The House DFL Education Budget also contains a new strategy to close the revenue equity gap and reduce property taxes. The bill enhances the equity formula guaranteeing all districts at least $300 per student of equity and referendum revenue, and raises and indexes operating referendum levy equalization factors to reduce property taxes.
Notice how Rep. Thissen’s statement predicted that the DFL’s “education budget” would “reduce property taxes.” Thissen’s prediction was spin, a DFL specialty. I wrote this post to highlight how the St. Cloud School Board raised property taxes:
St. Cloud school district has imposed its largest tax levy increase in six years for 2015. The district’s property-tax levy will increase by $3.3 million, or 14.75 percent, to nearly $26 million. The school board voted unanimously Thursday night to approve the 2015 levy.
District officials say the increase is needed to pay for a spate of improvements to facilities.
I wrote this post to highlight the Princeton School Board raised property taxes:
The Princeton School Board, in a split vote on Dec. 16, increased the school district tax levy by 25.16 percent for taxes payable 2015 to fund the 2015-16 school year.
This was a departure from the board’s originally proposed 33.87 percent hike. The total levy will be a little more than $6.091 million, a $300,000 increase over this year’s levy. The original proposal would have increased the levy $724,000.
Taxing the rich didn’t provide middle class property tax relief. It just raised taxes on “the rich.”
Check back later today to learn more about how the DFL lies on other issues.
In 2012, the Republican Party of Minnesota (RPM) accused the DFL of ignoring Minnesota state campaign finance laws when it filed a complaint with the Campaign Finance Disclosure Board. Here’s part of the Board’s Findings of Fact:
Lit Happens is a political media consulting company based in Minneapolis, MN operating as a sole proprietorship of Vic Thorstenson. Lit Happens was retained by the Senate Caucus Party Unit to design, produce, and distribute communications advocating the elections of Vicki Jensen, Alan Oberloh, and Tom Saxhaug.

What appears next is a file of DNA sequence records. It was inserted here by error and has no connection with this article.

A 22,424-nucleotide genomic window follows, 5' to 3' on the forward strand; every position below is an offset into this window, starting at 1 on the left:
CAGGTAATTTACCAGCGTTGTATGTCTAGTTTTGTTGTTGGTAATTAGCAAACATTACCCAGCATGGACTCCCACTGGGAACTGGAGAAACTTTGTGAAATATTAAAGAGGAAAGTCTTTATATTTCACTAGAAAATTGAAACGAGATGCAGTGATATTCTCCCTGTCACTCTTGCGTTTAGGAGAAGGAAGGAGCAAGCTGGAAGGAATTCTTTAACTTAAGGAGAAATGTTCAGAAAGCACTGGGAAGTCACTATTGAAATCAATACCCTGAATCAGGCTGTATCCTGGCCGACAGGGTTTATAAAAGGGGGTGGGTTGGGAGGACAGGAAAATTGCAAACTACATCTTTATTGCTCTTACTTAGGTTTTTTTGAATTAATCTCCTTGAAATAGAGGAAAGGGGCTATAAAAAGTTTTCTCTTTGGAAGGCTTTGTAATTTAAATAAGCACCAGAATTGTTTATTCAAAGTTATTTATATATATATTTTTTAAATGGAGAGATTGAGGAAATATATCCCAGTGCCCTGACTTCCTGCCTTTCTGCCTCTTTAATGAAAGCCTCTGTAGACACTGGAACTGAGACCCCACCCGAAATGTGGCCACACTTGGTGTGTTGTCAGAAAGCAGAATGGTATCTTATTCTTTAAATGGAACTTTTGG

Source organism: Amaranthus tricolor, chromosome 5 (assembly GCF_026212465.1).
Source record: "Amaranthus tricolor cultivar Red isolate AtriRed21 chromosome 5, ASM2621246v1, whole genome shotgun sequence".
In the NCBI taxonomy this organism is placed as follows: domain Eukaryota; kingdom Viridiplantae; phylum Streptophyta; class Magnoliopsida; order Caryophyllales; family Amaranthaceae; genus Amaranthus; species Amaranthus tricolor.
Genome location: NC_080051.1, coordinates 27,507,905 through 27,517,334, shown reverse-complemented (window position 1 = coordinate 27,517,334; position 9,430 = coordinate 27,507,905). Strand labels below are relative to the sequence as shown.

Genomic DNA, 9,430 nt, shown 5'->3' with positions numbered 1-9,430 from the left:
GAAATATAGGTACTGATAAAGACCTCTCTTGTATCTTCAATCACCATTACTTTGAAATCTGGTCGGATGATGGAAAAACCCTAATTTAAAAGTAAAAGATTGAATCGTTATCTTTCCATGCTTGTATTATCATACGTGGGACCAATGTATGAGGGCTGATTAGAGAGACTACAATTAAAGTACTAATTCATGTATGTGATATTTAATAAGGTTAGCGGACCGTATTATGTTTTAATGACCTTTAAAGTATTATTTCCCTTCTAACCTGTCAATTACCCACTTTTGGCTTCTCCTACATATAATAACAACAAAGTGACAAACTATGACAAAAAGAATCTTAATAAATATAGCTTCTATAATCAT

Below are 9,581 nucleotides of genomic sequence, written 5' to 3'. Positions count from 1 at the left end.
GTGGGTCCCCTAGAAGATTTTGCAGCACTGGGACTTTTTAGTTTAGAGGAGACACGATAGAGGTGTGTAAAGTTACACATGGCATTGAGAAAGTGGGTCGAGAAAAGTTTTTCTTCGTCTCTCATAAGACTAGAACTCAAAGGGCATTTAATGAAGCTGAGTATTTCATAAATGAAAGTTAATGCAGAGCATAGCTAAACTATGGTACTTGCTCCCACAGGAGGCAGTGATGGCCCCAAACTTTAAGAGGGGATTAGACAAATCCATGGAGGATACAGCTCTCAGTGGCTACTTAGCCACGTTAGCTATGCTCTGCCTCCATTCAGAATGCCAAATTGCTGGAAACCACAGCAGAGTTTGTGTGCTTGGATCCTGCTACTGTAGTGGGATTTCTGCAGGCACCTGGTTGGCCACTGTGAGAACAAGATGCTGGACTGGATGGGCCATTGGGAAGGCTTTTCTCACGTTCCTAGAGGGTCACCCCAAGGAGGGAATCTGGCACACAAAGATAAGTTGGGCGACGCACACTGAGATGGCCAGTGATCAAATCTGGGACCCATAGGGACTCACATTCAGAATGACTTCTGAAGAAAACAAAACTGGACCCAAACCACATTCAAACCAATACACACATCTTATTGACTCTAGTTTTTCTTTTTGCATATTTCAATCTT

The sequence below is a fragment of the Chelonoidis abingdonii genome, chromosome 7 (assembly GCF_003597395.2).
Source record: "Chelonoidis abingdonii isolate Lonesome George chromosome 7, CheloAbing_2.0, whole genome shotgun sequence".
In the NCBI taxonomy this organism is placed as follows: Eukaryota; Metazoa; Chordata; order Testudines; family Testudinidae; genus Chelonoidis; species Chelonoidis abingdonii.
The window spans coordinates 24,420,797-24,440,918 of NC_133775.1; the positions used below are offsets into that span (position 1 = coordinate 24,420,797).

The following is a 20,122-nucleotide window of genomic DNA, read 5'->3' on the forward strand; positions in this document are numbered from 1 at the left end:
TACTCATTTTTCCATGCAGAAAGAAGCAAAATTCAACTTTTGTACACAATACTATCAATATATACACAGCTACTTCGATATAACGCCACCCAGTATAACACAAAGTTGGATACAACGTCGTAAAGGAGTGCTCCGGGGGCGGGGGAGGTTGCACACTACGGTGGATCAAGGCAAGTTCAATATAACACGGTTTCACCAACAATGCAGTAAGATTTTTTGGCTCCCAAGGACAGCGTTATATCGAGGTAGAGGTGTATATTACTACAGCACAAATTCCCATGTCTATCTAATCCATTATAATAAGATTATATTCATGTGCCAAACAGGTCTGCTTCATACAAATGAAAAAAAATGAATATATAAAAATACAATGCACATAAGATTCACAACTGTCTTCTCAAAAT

The Pivot Group, Inc. (Pivot) is a political media consulting company based in Arlington, VA. Pivot was retained by the Senate Caucus Party Unit to design, produce, and distribute communications advocating for the elections of Jim Carlson, Kevin Dahle, Kent Eken, Melisa Franzen, Laurie McKendry, and Matt Schmit.
Compass Media Group, Inc. (Compass) is a political media consulting company based in Chicago, IL. Compass was retained by the Senate Caucus Party Unit to design, produce, and distribute communications advocating for the election of Greg Clausen, Alice Johnson, Susan Kent, and Lyle Koenen or the defeat of their opponents.
The reason why this is important is because these expenditures weren’t attributed to the “Senate Caucus Party Unit.” The disclaimer on the mailers said that they were paid for by “the DFL Central Committee Party Unit.” Here’s what happened:
Lit Happens either took photos during the candidate’s door knocking event with the Senate Caucus Party Unit or when the candidate was in St. Paul on other business. In each case, someone acting on behalf of the Senate Caucus Party Unit contacted the candidate or a representative of the candidate to arrange for the candidate to be at a location where Vic Thorstenson would take the photographs. The candidates followed all direction, if any, provided by the photographer.
In other words, DFL Senate candidates worked with the Senate Caucus Party Unit on mailers sent out by the “DFL Central Committee Party Unit” and paid for by the “Senate Caucus Party Unit.” This information is important, too: